unsure300, I've always gone straight to vinegar because I like "pretty much foolproof," but I also remember Mom telling me that pouring boiling water on a plant will often kill it to the roots. You might have to "water it," by which I mean pour slowly, directly on the plant, allowing the heat to get down to the roots. I don't know how tough your grass is, but "free and experimental" might be worth a shot. (And then come back and tell us if it worked!!) :ROFLMAO: Oh and, Welcome to the forum!! :)
 
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I have tried a mix of vinegar, salt and a few drops of dishwashing liquid, to kill weeds It didn't do very well with grass.
 
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I have tried a mix of vinegar, salt and a few drops of dishwashing liquid, to kill weeds It didn't do very well with grass.
You should use pickling vinegar (10%). Use it straight with no dilution. You can add a little orange oil (delimonine) and it will work better. It kills the leaves and blades of grass but it does not kill the roots. You must use it multiple times. It will ultimately kill the roots.
 
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I used cleaning vinegar, same thing. In my opinion it's a waste of time and money. Better buy a torch to burn the grass. It will still come back, but at least it is fast.
 
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I used cleaning vinegar, same thing. In my opinion it's a waste of time and money. Better buy a torch to burn the grass. It will still come back, but at least it is fast.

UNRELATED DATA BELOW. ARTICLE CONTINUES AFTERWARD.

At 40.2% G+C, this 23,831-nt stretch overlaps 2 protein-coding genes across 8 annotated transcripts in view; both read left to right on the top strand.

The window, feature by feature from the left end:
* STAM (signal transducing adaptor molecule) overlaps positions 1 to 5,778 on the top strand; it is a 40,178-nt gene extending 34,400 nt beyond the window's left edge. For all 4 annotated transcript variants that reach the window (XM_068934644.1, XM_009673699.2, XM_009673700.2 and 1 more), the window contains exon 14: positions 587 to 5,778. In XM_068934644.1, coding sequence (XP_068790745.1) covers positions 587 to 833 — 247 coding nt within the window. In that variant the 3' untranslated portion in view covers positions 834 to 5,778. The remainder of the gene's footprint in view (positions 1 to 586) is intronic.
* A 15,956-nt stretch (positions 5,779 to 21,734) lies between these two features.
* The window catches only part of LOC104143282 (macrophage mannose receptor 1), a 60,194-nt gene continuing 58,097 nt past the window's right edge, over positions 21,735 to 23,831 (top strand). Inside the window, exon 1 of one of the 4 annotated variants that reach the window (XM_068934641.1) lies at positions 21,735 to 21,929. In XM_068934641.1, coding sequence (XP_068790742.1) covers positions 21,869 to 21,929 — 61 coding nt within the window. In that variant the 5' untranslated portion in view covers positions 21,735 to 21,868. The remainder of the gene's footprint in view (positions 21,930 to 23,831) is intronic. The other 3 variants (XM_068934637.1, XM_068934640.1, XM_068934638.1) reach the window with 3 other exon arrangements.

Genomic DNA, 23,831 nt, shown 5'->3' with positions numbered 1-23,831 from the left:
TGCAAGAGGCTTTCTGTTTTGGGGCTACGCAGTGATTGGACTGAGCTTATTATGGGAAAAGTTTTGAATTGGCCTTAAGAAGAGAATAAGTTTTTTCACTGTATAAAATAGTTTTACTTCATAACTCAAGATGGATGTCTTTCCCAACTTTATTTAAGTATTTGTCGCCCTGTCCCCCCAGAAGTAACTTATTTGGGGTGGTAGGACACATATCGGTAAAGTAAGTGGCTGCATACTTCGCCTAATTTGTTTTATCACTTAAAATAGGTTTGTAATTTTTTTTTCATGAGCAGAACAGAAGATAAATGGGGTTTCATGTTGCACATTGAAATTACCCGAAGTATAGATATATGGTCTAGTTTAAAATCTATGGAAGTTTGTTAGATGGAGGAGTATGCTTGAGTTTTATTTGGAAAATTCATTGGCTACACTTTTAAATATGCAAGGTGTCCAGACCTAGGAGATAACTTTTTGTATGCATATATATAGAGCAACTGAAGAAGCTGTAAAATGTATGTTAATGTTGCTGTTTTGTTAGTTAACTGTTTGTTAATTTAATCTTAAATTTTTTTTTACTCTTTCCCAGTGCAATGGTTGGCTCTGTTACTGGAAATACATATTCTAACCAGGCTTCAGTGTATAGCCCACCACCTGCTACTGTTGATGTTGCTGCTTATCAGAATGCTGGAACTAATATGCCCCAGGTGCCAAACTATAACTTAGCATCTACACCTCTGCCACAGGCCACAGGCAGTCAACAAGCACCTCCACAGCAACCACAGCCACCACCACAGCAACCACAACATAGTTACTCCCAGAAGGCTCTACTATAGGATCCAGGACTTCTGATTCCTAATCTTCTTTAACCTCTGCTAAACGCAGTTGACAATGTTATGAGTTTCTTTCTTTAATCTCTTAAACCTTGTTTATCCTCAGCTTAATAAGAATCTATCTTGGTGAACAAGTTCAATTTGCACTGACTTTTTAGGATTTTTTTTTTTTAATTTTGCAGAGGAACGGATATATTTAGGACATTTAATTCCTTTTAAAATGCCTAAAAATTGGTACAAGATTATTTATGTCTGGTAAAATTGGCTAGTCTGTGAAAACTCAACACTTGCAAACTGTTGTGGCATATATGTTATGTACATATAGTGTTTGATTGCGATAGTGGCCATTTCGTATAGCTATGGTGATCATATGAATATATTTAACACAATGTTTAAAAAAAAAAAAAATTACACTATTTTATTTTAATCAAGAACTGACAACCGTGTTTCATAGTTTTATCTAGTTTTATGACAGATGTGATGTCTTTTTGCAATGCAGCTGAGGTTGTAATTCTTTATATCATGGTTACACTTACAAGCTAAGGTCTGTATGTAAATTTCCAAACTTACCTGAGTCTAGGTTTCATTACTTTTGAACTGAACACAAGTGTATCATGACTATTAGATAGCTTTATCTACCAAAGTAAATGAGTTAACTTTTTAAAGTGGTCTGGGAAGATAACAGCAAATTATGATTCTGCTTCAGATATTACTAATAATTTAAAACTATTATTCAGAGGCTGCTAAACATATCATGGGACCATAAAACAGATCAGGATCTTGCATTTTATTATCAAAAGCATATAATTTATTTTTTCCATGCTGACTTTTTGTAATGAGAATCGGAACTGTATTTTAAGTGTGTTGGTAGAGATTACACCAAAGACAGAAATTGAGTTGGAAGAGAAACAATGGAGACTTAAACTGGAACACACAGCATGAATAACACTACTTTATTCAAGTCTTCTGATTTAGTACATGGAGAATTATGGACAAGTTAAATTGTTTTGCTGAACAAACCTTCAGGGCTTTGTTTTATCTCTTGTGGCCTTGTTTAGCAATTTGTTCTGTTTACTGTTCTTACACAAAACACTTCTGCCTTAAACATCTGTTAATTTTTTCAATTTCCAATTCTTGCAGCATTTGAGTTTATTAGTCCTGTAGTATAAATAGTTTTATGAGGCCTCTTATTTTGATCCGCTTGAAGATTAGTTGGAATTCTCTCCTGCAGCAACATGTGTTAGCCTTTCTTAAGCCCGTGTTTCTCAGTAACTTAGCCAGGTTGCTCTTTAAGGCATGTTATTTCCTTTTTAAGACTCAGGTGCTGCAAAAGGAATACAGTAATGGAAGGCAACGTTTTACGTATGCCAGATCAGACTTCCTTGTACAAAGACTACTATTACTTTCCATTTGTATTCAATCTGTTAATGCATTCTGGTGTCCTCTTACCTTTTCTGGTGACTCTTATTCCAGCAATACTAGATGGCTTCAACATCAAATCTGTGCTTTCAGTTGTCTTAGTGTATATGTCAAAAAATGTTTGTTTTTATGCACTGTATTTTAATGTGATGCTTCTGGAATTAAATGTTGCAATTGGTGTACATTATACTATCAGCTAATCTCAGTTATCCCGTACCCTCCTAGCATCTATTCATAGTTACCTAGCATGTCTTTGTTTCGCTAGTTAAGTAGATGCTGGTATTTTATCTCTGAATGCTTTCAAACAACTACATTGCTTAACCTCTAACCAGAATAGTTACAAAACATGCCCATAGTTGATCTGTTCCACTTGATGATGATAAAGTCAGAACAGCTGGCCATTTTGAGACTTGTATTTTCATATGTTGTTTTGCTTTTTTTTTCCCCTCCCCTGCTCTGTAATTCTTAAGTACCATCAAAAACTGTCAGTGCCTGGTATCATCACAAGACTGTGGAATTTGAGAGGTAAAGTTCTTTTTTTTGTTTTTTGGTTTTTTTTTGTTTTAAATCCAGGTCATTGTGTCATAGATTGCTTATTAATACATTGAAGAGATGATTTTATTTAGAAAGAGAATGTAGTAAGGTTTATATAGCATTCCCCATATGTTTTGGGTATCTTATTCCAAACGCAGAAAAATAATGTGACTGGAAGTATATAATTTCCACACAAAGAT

I agree. Vinegar cost too much and you must use it over and over. But a lot of folks want to do the less aggressive means and many are afraid of using a propane torch.
 
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I agree. Vinegar cost too much and you must use it over and over. But a lot of folks want to do the less aggressive means and many are afraid of using a propane torch.
I bought an electric one, it's a multipurpose paintstripper. The benefit is that you don't have to worry to set your garden on fire, the downside is that it takes longer than a torch. I also used it to weld the polyethylene rolls I have under my gravel (no root will ever be able to poke a hole in that stuff) so it's a nice tool.
 
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Look on the bright side ;)If the grass wants to grow there you get a green drive. Just mow it from time to time(y). But To be honest hand weeding is the greenest way & only total green approach to it. But why not just buy a bag of grass seed and spread it down the drive to even it out;). Probable not the answer your after but Drives all have there problems & gravel is a great one for weeds. If you don't mind chemicals look for a path weed killer. Its not Green or friendly to garden or the wildlife but then cars & drives are far from green anyway. Personally I love hand weeding Gravel drives As I find so many interesting plants popping up that I just move from the gravel and plant in the garden last week I pulled up near on 100 lavender seedlings and potted them up & I have also found loads of hollyhock & I'm going to stop there and let your imagination run riot:LOL: